Feeling gratitude and not expressing it is like wrapping a present and not giving it.
— William Arthur Ward

I struggle with thankfulness.

If you asked me whether a glass was half full or half empty, I'd answer by saying, "I don't like the glass that the water's in, so what difference does it make?"

I'm fully convinced that were Jesus to appear to me, I'd probably critique his choice of sandals and how he trims (or doesn't trim) his beard. 

Whenever I eat at a new restaurant, I always check the bathrooms first. If the bathrooms are dirty, than, in my opinion, so is the kitchen, and I won't ever eat there again. 

For some reason, both my nature and nurture have reared me to see the details. I can walk into a room and instantly point out everything that is broken, out of place, dirty, or in need of maintenance. 

This is a gift. 

This is also a curse. 

My great "self-work" in life is to use this "curse" to notice the good in the world, even though I am wired to see the bad. 

The other day, an MTA worker helped me carry my kids in their stroller up the stairs. I thanked him, then the next day sent a note to his supervisor letting him know how much I appreciated the help and that he should promote the guy. 

I saw an elderly man get hit by a bike across the street a few weeks ago, and a whole herd of people tackled the biker who was trying to ride away. At the same time, a whole other herd of people stopped traffic and lifted the elderly man to his feet helping him to the curb. 

Whenever I see policemen in my neighborhood coffeeshop, I make an effort to thank them for their service to our city, because I know that they are the constant recipients of criticism.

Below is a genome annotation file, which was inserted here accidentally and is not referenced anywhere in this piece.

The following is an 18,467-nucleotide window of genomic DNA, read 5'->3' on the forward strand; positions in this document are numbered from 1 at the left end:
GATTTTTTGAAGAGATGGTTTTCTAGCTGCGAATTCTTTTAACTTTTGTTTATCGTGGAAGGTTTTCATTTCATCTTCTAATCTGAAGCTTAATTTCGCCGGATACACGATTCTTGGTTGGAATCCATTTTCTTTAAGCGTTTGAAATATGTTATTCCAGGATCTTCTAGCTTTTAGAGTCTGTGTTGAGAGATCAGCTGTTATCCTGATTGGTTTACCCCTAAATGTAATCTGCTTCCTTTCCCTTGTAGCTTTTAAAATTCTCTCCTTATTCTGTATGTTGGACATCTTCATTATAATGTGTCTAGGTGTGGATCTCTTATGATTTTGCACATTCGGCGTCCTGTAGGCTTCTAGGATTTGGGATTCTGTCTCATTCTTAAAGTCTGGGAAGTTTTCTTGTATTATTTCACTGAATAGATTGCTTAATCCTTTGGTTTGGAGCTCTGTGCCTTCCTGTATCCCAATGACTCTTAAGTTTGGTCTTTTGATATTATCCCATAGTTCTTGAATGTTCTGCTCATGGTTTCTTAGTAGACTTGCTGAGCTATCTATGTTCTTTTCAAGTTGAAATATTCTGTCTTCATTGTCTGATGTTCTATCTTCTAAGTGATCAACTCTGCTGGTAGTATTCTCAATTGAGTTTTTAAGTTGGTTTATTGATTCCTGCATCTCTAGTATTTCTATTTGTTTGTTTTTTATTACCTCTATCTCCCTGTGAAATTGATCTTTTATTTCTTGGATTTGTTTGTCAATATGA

When I participate in "active thankfulness," it brightens the world that I often see as "dark." It also spawns incentive to express my thankfulness more often in the future. 

Whatever you are facing this Thanksgiving Holiday...

...the loss of a job

...the loss of a loved one

...an empty checking account

...feelings of loneliness or anxiety

...by all means, acknowledge reality! Of course those thing are devastating! But also take some time look at your life and find something (or someone) to be thankful for.

Maybe it's saying thanks to someone in your life for just being "in your life." They are only a phone call, a card, or text away.

Maybe it's thanking God for what you do have, instead of being upset about all that you don't have yet. 

If the only prayer you ever say in your entire life is ‘thank you,’ it will be enough.
— Meister Eckhart

Maybe this is how we "rewire" ourselves (if you're wired like I am). For every bad, there is something good. There are plenty of things in the world that are terrible. But there's good there, too. Sometimes we just have to dig a little deeper to find it. 

After all, digging through dirt is how every treasure is found.

Happy Thanksgiving.